Ode to Matza

I can’t believe the hardest part of Passover is actually over. The weeks spent preparing for last night and today are behind us, and I can finally take a big sigh of relief and try to get back to my life. I still can’t believe I managed to ┬ábring in Passover. It was the hardest to date, and I’ve brought in Passover many times.

Our kitchen is covered in foil and pretty wrapping paper (I can’t look at a kitchen that resembles something from a space station so I double up), our daughter’s little table is covered with Snoopy wrapping paper, and there are stickers every where letting us know what’s off limits until next Tuesday, and where we can find the Kosher for Passover food.

On Sunday I honestly thought I wouldn’t make it, that we would still have a house full of Chametz (leavened food products), none of my cooking would be done in time, and I would disappoint everyone relying on me. I made the mistake of eating dairy and had a screaming newborn yelling in my ear for hours because of the pains in her stomach. It looks like this one might be dairy intolerant as well, so I have to say goodbye to cheese, ice cream and all the other milk products I love. Fortunately, DH took the day off of work to help out, and boy was he essential! Between the two of us, we managed to tackle the bulk of the work.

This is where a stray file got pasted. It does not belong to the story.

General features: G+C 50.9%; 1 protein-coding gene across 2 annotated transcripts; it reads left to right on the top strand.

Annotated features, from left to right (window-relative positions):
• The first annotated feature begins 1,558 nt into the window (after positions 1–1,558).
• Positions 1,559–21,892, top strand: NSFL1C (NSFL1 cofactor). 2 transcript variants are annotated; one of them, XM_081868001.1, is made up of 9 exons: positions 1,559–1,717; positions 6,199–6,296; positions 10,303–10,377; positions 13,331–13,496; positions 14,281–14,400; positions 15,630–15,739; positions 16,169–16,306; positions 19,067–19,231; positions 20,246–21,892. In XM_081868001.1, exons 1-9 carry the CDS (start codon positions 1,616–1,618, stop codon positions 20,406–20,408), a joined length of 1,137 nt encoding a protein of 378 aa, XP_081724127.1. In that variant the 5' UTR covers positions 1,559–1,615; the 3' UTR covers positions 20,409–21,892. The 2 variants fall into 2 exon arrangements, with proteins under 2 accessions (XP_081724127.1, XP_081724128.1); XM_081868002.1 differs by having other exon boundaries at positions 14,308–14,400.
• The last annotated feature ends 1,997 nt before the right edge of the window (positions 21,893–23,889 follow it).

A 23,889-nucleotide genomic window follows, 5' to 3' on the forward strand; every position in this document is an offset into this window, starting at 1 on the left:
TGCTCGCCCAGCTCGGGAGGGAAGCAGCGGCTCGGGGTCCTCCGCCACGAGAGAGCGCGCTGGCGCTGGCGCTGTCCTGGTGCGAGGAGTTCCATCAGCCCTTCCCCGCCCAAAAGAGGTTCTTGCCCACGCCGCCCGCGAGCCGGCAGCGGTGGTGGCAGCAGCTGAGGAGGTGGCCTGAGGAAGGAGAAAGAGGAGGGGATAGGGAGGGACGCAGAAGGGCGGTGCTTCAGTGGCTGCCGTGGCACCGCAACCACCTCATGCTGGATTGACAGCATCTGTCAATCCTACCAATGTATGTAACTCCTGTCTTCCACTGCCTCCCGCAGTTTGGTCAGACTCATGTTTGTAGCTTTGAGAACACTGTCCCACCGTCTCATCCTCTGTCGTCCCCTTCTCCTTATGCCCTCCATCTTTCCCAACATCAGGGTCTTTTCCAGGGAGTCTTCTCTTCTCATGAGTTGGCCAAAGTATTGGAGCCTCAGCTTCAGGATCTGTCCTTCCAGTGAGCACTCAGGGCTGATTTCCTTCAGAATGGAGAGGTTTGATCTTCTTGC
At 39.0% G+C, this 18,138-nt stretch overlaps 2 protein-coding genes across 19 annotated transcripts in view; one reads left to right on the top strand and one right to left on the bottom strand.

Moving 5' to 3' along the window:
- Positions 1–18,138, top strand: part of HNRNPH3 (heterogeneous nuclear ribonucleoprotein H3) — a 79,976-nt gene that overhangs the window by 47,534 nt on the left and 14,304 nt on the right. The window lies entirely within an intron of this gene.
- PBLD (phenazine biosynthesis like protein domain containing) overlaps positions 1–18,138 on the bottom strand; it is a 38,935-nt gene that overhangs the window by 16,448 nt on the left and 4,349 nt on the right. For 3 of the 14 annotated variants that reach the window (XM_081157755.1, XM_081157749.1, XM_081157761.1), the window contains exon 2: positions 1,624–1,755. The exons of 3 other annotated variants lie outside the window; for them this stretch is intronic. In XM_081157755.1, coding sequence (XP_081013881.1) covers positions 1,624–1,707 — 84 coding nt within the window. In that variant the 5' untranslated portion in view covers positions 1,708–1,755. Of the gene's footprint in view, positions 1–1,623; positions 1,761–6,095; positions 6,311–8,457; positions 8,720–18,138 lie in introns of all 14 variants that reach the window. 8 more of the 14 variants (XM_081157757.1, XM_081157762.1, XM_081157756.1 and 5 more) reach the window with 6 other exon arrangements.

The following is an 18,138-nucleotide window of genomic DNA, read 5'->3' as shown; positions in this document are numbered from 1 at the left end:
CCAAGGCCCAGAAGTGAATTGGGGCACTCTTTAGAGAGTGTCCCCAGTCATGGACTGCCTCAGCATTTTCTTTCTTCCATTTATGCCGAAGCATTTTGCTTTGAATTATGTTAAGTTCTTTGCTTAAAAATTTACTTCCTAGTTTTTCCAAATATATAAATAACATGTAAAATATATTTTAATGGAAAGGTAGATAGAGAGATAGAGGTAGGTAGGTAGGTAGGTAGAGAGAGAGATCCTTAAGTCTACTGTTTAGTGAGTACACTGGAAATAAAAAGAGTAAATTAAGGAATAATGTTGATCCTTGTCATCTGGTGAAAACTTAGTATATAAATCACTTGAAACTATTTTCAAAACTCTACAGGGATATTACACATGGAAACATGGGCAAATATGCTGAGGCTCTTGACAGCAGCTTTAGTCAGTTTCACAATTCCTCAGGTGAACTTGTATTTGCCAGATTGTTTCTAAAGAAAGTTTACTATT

I think my laundry machine and my dryer got the biggest work out over the two days, as I washed anything that had been or could have been full of Chametz. I had forgotten I needed to wash the liners of the Bugaboo, which were caked in pretzel crumbs, and I was nervous that we would go into the holiday with it dirty. Fortunately, being up at all hours of the night feeding means there’s time to pop in another load.

The cutest pre-holiday incident came towards the end of the night. ┬áBaby J. insisted on watching the Baby Moses clip from the movie Prince of Egypt at least 26 times and so, not surprisingly, she couldn’t get to sleep. DH was out running another errand and I was feeding Baby S., so I let Baby J. get out of bed and watch some more videos with me until I had another set of hands to help put her to bed. She looked at me and said “Bedikat Chametz” and I realized that she had learned about this ritual in gan and was waiting up to do it with us. Since she asked so nicely, I couldn’t say no, and I told her she could do the ritual with DH and then it would be straight to bed.